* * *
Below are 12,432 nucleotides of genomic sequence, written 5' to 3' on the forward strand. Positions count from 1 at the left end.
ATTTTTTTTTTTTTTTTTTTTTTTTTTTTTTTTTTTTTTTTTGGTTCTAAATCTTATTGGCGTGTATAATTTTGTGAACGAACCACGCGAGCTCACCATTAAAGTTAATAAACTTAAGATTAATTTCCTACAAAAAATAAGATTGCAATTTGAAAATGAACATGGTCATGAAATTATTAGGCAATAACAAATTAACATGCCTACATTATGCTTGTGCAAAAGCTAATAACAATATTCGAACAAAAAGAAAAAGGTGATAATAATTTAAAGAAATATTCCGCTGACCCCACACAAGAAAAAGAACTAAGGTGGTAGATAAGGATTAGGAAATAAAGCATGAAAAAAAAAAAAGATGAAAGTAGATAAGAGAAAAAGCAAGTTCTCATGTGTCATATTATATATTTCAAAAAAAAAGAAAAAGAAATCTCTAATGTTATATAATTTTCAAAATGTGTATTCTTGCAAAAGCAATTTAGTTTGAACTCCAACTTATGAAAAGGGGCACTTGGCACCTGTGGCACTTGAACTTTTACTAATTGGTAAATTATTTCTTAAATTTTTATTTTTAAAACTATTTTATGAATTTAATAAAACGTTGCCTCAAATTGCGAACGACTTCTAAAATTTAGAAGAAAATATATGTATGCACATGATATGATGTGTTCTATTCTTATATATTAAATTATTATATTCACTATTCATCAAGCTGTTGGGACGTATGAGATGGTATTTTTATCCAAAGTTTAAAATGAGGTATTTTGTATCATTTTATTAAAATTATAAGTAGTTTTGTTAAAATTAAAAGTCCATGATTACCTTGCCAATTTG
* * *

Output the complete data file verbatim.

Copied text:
Below are 12,432 nucleotides of genomic sequence, written 5' to 3' on the forward strand. Positions count from 1 at the left end.
ATTTTTTTTTTTTTTTTTTTTTTTTTTTTTTTTTTTTTTTTTGGTTCTAAATCTTATTGGCGTGTATAATTTTGTGAACGAACCACGCGAGCTCACCATTAAAGTTAATAAACTTAAGATTAATTTCCTACAAAAAATAAGATTGCAATTTGAAAATGAACATGGTCATGAAATTATTAGGCAATAACAAATTAACATGCCTACATTATGCTTGTGCAAAAGCTAATAACAATATTCGAACAAAAAGAAAAAGGTGATAATAATTTAAAGAAATATTCCGCTGACCCCACACAAGAAAAAGAACTAAGGTGGTAGATAAGGATTAGGAAATAAAGCATGAAAAAAAAAAAAGATGAAAGTAGATAAGAGAAAAAGCAAGTTCTCATGTGTCATATTATATATTTCAAAAAAAAAGAAAAAGAAATCTCTAATGTTATATAATTTTCAAAATGTGTATTCTTGCAAAAGCAATTTAGTTTGAACTCCAACTTATGAAAAGGGGCACTTGGCACCTGTGGCACTTGAACTTTTACTAATTGGTAAATTATTTCTTAAATTTTTATTTTTAAAACTATTTTATGAATTTAATAAAACGTTGCCTCAAATTGCGAACGACTTCTAAAATTTAGAAGAAAATATATGTATGCACATGATATGATGTGTTCTATTCTTATATATTAAATTATTATATTCACTATTCATCAAGCTGTTGGGACGTATGAGATGGTATTTTTATCCAAAGTTTAAAATGAGGTATTTTGTATCATTTTATTAAAATTATAAGTAGTTTTGTTAAAATTAAAAGTCCATGATTACCTTGCCAATTTG